Types of MFIs
Presently the microfinance sector has microfinance providers (MFPs) categorized into five peer groups by the industry network PMN as MFBs, RSP, specialised MFIs, multi-dimensional NGOs providing microfinance services, and others.
The MFBs are licensed, supervised and regulated by SBP and are part of the formal banking industry and therefore are licensed, regulated and supervised by the central bank. The central bank has issued separate prudential guidelines for the MFBs. The prudential regulations are issued under the guidance of the Pakistan Microfinance Ordinance 2001 and have set different criterion for microfinance banking operations with respect to paid-up capital, CAR and maximum exposure to single borrower, group etc. The SBP has allowed a separate set of parameters to establish microfinance banks such as:
- Nation-wide MFBs with minimum paid up capital of Rs 500 mn (USD 5.88 mn)
- Province-wide MFBs with minimum paid up capital of Rs 250 mn (USD 2.94 mn)
- District-wide MFBs with minimum paid up capital of Rs 100 mn (USD 1.18 mn)
Out of total 8 MFBs, Rozgar Microfinance Bank and Network Microfinance banks are district wide institutions while the rest are in country wide operations.
The non-bank MFPs (Specialized MFIs, NGO-MFIs and RSPs), are registered with SECP under the Companies Ordinance 1984 or Societies Registration Act 1860 or Trust Act 1882. The non-bank MFPs largely remain unregulated and for this reason are prohibited from providing a full range of financial services. They cannot mobilize deposits from the general public. There is no specific notification by SECP or SBP forbidding non-bank MFPs to mobilize savings from member, and non-bank MFPs are indeed offering saving services to their members, however, the SBP have in recent past have take a negative view of this practice. Non-banks MFIs are negotiating with the SBP to allow them to take deposits, but so far SBP is reluctant to give such permission to non-bank MFIs. The SBP has encouraged these institutions to transform into MFBs and recently two of the largest MFPs have transformed as MFBs, Kashf has already completed the process while NRSP in underway.
Moreover, the SBP has issued guidelines pertaining to NGO-MFIs transformation to full-fledged MFBs and guidelines for commercial banks to start microfinance business along with credit guarantee facilities for commercial banks for onward lending to MFIs in the industry. However very few commercial banks provide microfinance services, with First Women Banks and the SME bank among exceptions. The SBP has issued regulations allowing banks to open microfinance windows, but no banks have yet demonstrated an interest in extending their services down-market.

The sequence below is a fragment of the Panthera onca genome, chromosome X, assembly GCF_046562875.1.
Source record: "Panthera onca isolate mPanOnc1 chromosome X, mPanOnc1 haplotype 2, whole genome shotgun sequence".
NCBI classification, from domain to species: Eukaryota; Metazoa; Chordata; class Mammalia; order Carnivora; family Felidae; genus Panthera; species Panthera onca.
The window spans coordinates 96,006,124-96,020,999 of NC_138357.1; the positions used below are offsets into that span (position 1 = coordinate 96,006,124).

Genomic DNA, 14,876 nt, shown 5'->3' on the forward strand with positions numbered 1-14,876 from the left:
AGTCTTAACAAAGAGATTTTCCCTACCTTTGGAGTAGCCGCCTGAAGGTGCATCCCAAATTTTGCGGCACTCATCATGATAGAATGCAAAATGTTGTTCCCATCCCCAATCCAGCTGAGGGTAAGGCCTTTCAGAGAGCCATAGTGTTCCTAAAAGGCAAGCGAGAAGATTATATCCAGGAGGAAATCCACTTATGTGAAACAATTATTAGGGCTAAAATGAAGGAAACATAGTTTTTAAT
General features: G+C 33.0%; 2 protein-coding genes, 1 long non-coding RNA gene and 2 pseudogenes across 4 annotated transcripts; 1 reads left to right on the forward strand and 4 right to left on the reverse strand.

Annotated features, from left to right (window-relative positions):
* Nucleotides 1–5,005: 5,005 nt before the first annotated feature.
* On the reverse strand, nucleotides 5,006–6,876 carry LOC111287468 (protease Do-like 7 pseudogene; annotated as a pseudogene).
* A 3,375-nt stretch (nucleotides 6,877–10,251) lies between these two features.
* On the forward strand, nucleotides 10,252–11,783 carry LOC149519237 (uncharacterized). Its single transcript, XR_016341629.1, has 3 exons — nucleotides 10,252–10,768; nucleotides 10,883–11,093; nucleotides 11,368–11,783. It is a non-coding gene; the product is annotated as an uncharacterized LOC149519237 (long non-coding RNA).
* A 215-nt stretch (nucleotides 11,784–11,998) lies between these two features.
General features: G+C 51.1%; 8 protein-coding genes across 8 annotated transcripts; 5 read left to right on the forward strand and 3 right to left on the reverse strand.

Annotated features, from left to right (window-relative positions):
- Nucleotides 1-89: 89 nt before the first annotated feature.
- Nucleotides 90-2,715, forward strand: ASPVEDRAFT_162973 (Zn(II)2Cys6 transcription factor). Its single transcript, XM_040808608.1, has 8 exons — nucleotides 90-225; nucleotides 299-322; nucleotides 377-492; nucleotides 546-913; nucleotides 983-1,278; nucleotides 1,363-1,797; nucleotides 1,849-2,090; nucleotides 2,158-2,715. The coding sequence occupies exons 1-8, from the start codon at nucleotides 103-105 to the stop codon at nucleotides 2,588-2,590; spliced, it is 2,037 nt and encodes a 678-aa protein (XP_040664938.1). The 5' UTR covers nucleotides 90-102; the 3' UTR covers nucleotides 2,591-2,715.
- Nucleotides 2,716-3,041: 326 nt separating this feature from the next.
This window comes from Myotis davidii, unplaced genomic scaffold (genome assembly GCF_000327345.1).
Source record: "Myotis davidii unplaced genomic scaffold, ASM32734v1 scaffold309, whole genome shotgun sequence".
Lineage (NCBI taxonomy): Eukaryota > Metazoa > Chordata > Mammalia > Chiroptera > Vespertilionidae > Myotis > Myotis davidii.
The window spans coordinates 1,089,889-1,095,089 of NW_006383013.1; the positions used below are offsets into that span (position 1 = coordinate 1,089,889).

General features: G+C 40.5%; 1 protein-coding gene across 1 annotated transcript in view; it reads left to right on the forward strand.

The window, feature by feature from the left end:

Among PMN members, 8 are MFBs, 5 RSPs, 8 are specialized MFIs and rest 12 are in other categories.
As per their legal status, all MFBs, 4 RSPs , three specialized MFIs are registered as Section 42 companies. The rest are registered under Societies or Trust acts under various provincial registration authorities.
Under section 42, the institutions are allowed to register as NGO or NBFIs. The later called for specialized operations such as insurance, leasing or investment companies while registration under NGO section allow to carry on multidisciplinary operations along with microfinance. Also NBFIs by regulation are not allowed deposit mobilization and non-specialized activities other than those for which they are registered for.
As per latest data available for March end 2010, RSPs lead in number of savers and insurance policy holder while MFBs have largest share in active borrowers. However, there would be significant shift in the market share of MFBs from 45% to 55% when NRSP’s transformation to MFB is complete. The shift in favor of the MFB peer group would continue in the following years culminating in a final 60-40 split in market share by 2015 between MFBs and non-MFBs.